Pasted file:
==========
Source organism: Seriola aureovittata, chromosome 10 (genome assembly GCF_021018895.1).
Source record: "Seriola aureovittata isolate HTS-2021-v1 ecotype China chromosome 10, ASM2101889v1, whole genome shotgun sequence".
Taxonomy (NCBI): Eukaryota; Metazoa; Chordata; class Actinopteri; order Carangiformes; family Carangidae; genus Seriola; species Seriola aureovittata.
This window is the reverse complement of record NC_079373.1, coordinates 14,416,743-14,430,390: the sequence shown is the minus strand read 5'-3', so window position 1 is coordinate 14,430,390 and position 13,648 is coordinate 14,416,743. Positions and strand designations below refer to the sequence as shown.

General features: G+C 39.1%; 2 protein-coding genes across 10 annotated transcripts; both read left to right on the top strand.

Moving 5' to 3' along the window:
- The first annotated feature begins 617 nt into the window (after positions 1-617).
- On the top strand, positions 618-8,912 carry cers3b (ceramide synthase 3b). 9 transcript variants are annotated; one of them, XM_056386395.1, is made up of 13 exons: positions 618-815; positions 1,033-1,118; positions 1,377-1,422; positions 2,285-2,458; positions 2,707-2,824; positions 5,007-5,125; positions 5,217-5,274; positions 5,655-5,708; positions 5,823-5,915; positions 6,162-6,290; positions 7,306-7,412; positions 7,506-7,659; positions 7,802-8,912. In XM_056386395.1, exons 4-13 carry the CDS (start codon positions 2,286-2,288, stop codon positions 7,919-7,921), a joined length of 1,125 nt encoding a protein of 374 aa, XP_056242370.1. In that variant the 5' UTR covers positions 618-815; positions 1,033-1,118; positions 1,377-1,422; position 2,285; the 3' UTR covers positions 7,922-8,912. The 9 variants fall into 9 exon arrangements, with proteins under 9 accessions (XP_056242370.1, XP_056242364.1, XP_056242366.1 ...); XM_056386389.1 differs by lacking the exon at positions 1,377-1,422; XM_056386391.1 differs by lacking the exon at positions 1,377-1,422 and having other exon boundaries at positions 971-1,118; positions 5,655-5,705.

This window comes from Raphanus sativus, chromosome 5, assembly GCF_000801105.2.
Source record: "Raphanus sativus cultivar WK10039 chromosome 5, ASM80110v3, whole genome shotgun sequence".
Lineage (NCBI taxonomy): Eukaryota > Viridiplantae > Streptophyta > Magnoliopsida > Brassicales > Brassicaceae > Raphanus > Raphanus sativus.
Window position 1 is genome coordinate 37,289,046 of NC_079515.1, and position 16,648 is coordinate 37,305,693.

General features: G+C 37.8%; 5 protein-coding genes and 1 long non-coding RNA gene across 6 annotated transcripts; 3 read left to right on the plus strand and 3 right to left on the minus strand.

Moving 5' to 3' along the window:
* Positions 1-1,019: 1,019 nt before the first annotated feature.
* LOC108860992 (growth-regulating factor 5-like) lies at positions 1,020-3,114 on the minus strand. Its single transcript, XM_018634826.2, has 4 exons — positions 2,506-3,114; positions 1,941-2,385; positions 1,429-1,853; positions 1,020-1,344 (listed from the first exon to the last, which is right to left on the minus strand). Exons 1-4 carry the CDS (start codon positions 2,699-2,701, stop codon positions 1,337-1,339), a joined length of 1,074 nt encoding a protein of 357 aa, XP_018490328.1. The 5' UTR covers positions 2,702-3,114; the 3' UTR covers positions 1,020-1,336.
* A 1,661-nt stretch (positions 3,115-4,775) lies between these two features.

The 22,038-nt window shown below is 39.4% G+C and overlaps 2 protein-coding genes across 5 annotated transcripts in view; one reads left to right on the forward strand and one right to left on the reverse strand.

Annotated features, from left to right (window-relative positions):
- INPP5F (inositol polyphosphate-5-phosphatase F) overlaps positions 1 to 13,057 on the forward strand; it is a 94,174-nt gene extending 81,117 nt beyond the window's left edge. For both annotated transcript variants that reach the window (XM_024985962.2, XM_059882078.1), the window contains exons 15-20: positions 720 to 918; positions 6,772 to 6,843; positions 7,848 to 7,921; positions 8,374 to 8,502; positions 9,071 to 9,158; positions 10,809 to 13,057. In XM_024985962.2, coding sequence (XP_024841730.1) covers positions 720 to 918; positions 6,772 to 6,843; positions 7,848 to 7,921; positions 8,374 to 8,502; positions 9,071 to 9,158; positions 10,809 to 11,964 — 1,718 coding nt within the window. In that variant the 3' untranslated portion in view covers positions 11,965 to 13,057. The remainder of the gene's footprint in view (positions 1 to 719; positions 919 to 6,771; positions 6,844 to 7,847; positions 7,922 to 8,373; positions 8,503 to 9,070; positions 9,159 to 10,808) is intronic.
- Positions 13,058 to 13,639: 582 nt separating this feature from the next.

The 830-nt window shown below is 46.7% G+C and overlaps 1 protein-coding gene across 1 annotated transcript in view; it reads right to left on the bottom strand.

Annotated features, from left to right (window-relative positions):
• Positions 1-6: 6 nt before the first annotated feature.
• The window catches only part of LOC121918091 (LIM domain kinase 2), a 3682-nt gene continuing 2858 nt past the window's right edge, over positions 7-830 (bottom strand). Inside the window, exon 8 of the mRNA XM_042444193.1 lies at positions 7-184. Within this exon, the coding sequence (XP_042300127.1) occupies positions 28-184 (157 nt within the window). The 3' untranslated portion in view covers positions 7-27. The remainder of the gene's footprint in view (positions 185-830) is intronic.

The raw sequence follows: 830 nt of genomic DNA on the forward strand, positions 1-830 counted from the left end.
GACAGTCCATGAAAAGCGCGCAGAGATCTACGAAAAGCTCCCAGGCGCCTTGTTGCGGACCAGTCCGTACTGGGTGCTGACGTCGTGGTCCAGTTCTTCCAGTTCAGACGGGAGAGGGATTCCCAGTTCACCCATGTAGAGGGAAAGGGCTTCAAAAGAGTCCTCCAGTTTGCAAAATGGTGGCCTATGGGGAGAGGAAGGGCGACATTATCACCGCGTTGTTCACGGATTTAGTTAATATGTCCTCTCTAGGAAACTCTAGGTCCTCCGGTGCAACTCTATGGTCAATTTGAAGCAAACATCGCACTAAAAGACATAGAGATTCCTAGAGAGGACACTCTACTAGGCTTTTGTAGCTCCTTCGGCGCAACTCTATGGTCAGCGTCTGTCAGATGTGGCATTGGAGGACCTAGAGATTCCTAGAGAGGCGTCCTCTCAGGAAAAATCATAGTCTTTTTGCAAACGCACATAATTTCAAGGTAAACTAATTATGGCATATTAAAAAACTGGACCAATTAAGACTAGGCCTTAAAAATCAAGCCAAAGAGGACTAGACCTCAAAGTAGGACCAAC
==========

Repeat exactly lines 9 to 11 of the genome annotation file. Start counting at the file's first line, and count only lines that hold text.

This window comes from Raphanus sativus, chromosome 5, assembly GCF_000801105.2.
Source record: "Raphanus sativus cultivar WK10039 chromosome 5, ASM80110v3, whole genome shotgun sequence".
Lineage (NCBI taxonomy): Eukaryota > Viridiplantae > Streptophyta > Magnoliopsida > Brassicales > Brassicaceae > Raphanus > Raphanus sativus.